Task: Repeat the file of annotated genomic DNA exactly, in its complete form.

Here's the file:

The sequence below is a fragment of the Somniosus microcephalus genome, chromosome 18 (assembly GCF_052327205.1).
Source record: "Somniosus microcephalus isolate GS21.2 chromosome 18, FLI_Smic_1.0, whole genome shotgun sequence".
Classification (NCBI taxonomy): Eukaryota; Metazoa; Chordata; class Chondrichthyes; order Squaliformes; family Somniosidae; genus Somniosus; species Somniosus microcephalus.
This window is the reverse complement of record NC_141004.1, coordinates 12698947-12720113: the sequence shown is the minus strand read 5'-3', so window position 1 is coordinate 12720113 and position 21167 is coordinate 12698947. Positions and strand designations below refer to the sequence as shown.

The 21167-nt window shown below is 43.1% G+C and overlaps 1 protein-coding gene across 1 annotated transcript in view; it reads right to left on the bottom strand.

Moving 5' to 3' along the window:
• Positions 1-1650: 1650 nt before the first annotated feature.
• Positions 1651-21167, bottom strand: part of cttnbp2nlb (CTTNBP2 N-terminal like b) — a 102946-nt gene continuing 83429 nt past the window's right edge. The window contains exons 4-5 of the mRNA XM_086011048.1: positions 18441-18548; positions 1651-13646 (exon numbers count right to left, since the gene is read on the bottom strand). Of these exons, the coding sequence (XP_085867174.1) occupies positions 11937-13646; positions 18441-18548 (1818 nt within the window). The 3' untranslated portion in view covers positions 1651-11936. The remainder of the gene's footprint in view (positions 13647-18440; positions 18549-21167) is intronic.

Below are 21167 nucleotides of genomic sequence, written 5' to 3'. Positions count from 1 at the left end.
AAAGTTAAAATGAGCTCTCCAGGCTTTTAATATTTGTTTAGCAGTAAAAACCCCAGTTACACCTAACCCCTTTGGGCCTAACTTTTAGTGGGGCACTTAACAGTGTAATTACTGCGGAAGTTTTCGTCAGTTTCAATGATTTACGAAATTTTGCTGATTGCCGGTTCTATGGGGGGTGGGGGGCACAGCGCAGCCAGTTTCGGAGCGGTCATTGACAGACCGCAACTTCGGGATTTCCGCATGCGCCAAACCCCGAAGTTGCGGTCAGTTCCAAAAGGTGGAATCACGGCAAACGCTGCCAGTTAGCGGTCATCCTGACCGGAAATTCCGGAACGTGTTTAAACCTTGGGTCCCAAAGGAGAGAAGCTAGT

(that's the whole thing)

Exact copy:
The sequence below is a fragment of the Somniosus microcephalus genome, chromosome 18 (assembly GCF_052327205.1).
Source record: "Somniosus microcephalus isolate GS21.2 chromosome 18, FLI_Smic_1.0, whole genome shotgun sequence".
Classification (NCBI taxonomy): Eukaryota; Metazoa; Chordata; class Chondrichthyes; order Squaliformes; family Somniosidae; genus Somniosus; species Somniosus microcephalus.
This window is the reverse complement of record NC_141004.1, coordinates 12698947-12720113: the sequence shown is the minus strand read 5'-3', so window position 1 is coordinate 12720113 and position 21167 is coordinate 12698947. Positions and strand designations below refer to the sequence as shown.

The 21167-nt window shown below is 43.1% G+C and overlaps 1 protein-coding gene across 1 annotated transcript in view; it reads right to left on the bottom strand.

Moving 5' to 3' along the window:
• Positions 1-1650: 1650 nt before the first annotated feature.
• Positions 1651-21167, bottom strand: part of cttnbp2nlb (CTTNBP2 N-terminal like b) — a 102946-nt gene continuing 83429 nt past the window's right edge. The window contains exons 4-5 of the mRNA XM_086011048.1: positions 18441-18548; positions 1651-13646 (exon numbers count right to left, since the gene is read on the bottom strand). Of these exons, the coding sequence (XP_085867174.1) occupies positions 11937-13646; positions 18441-18548 (1818 nt within the window). The 3' untranslated portion in view covers positions 1651-11936. The remainder of the gene's footprint in view (positions 13647-18440; positions 18549-21167) is intronic.

Below are 21167 nucleotides of genomic sequence, written 5' to 3'. Positions count from 1 at the left end.
AAAGTTAAAATGAGCTCTCCAGGCTTTTAATATTTGTTTAGCAGTAAAAACCCCAGTTACACCTAACCCCTTTGGGCCTAACTTTTAGTGGGGCACTTAACAGTGTAATTACTGCGGAAGTTTTCGTCAGTTTCAATGATTTACGAAATTTTGCTGATTGCCGGTTCTATGGGGGGTGGGGGGCACAGCGCAGCCAGTTTCGGAGCGGTCATTGACAGACCGCAACTTCGGGATTTCCGCATGCGCCAAACCCCGAAGTTGCGGTCAGTTCCAAAAGGTGGAATCACGGCAAACGCTGCCAGTTAGCGGTCATCCTGACCGGAAATTCCGGAACGTGTTTAAACCTTGGGTCCCAAAGGAGAGAAGCTAGT